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Hand portion FAQ: A Guide from.

The amount of food you eat is a personal choice, but the amount of food you eat at a meal can also be personal choice. If you eat one medium-sized meal per sitting, then you should eat half a plate of food, right? Not necessarily, says nutritionist Salome Beighton, author of the newly released Hand Portion Size and Portion Guide. “This is an old-fashioned, rigid way of thinking, which assumes that the size of your plate is fixed and can never be changed.”. Read more about hand portion guide and let us know what you think.

The simplest approach is often the most successful one.

That’s one of the main reasons we recommend our hand portion technique to customers who wish to keep track of their food intake in order to lose or gain weight and/or enhance their health.

You may be thinking, “Why write a FAQ if it’s so simple?”

Well, no meal monitoring system is flawless, even though our hand portion technique has been verified via our experience with over 100,000 customers.

When you (or your customers) start utilizing hand portions, concerns are likely to arise, just as they do with any other form of meal monitoring. 

As a result, we’ve put up this “handy” tutorial to assist you in mastering the system.

It contains answers to all of our coaches’ most frequently asked hand-portion questions, as well as ones you (or your clients) may not have considered.

Use the links below to get to the answers you need, or read the whole FAQ to understand how to solve the most frequent problems ahead of time. 1st question:

“How can I explain hand portions to my clients?” says the first question.

“How precise are hand portions?” is the second question.

“How many hand portions should I eat?” is the third question.

Question #4: “Can I practice Paleo, keto, plant-based eating, and other diets with hand portions?”

“Do I measure my servings before or after cooking?” is question #5.

“How do I deal with meals that don’t fit?” is question #6.

“How do I account for mixed-food meals?” is question #7.

“Are beans and lentils protein or carbs?” is question #8.

Question #9: “What should I do if my hand parts aren’t yielding results?”

Question #10: “How can I persuade sceptical customers to try hand portions?”

“OK, but are there instances when hand portions aren’t appropriate?” asks the bonus question.


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Answers to ten frequent hand-portioning questions

“How can I explain hand portions to my clients?” says the first question.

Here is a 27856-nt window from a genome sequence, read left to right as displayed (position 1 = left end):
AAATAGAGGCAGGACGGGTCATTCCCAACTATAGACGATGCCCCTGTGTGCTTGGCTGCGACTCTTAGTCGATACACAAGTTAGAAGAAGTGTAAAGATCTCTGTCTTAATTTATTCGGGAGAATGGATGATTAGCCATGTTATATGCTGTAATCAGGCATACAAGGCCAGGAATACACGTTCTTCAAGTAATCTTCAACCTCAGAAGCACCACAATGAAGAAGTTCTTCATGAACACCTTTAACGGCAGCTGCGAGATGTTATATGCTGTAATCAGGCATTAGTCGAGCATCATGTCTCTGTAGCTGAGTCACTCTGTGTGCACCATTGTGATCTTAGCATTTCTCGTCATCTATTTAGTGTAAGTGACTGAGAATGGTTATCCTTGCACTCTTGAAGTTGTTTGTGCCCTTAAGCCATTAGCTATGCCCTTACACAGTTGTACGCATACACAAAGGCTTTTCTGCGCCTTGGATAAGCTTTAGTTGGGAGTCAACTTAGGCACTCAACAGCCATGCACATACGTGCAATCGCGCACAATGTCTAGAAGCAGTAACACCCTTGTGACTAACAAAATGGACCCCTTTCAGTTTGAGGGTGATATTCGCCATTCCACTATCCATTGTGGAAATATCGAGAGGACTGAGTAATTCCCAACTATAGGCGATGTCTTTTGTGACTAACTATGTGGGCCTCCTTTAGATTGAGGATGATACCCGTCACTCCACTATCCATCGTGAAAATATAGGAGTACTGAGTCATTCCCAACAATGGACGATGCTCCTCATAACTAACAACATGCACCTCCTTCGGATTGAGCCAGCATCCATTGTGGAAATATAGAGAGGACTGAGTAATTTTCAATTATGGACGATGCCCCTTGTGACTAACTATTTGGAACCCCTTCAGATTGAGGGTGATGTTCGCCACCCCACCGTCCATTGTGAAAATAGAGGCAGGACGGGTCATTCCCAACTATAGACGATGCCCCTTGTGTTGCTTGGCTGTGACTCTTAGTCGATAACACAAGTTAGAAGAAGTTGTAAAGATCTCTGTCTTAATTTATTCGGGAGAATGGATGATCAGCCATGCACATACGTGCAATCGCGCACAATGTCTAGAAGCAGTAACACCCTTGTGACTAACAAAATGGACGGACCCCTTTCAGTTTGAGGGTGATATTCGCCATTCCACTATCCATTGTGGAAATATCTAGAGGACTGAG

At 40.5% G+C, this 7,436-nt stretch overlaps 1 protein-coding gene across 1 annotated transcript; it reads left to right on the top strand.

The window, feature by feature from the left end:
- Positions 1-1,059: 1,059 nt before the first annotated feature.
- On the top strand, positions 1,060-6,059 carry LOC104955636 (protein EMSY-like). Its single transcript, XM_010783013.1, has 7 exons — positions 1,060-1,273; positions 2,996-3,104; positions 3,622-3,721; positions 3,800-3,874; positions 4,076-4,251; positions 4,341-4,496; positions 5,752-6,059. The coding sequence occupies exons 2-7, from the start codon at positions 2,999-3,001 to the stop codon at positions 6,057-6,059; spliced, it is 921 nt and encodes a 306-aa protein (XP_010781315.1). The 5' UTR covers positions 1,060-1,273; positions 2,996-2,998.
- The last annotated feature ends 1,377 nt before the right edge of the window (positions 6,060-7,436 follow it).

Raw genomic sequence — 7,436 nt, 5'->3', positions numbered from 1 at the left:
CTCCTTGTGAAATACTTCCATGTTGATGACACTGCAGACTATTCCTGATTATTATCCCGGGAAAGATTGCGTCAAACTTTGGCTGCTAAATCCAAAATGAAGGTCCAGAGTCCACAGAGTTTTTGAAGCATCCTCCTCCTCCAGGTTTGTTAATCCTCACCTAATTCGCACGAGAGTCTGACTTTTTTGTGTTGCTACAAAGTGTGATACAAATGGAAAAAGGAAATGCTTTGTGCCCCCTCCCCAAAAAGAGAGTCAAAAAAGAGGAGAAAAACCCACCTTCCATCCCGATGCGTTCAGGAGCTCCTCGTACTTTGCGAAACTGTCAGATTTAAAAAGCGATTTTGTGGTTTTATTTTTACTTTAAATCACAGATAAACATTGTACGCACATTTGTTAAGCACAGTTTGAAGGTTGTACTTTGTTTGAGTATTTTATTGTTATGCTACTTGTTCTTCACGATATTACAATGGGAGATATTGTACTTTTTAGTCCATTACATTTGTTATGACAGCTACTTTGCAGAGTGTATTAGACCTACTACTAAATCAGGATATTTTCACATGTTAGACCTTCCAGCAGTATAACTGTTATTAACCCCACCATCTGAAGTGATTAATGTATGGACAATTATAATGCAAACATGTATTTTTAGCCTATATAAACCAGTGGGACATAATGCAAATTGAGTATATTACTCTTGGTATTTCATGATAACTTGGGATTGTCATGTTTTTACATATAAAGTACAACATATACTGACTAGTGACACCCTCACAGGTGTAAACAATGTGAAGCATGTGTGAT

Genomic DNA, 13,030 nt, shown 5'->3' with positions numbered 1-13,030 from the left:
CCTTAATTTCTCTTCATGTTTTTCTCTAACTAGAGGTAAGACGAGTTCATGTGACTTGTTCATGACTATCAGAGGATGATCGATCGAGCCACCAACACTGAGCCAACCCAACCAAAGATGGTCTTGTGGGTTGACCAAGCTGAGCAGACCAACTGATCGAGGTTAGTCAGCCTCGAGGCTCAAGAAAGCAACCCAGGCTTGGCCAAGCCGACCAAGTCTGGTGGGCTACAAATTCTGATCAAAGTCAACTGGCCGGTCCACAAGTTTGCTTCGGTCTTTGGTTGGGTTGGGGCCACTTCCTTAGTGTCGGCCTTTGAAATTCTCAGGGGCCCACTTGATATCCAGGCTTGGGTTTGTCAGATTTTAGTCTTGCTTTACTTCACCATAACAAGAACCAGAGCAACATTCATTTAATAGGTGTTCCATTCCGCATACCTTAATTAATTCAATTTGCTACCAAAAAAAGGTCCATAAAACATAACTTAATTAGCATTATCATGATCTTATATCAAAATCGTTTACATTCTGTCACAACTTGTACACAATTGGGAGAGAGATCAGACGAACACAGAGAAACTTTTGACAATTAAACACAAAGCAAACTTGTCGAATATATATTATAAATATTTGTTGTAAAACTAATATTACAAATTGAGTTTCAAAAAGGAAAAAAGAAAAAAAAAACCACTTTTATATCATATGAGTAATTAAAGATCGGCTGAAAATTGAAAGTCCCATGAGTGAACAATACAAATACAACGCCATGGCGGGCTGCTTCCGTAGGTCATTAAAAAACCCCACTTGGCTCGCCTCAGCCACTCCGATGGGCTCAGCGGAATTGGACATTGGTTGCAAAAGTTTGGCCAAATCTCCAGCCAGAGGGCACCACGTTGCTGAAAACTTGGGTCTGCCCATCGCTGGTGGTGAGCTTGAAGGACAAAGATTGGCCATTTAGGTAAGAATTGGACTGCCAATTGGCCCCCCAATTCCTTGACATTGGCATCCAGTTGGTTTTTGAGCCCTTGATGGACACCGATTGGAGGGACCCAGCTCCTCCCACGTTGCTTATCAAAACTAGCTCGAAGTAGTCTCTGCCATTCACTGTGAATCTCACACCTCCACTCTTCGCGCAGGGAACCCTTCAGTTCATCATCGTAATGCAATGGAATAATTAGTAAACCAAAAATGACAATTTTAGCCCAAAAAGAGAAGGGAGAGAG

Keep it brief and to the point.

We recommend beginning with something like:

You use your hand as a customized portioning instrument that you may take with you. 

You’re not really measuring your meal; instead, you’re gauging portion size with your hand. The picture below neatly summarizes the situation (and you can find a more detailed infographic here.)

Close-up of various hands representing how to use hands to gauge food portions.

There are many benefits to the method. We’d suggest addressing two of these straight away:

#1: You carry your hands with you everywhere you go. This ensures that you have a constant reference point no matter where you are—at the airport, at your mother’s home, during business lunches, at buffet restaurants, and elsewhere. (It also means you won’t have to listen to your tablemates moan as you frantically look up calorie counts on your meal tracking app.)

#2: Your hands are always the same size and proportionate to your body. As a result, they may be used as a reference point without the need of measuring cups or a food scale. (There’s no need to worry about your scale’s batteries running out or to take your measuring cups out of your bag awkwardly at a friend’s birthday dinner.)

You may then address a client’s particular queries or concerns as they arise.

“How precise are hand portions?” is the second question.

Hand portions are approximately 95% as precise as meticulously weighing, measuring, and monitoring your meals, according to our own estimates. With a lot less work and time spent on it.

And, given that calorie databases—the most common method for tracking calories and macros—can be as much as 20% wrong, the five percent variation here is insignificant for most individuals. 1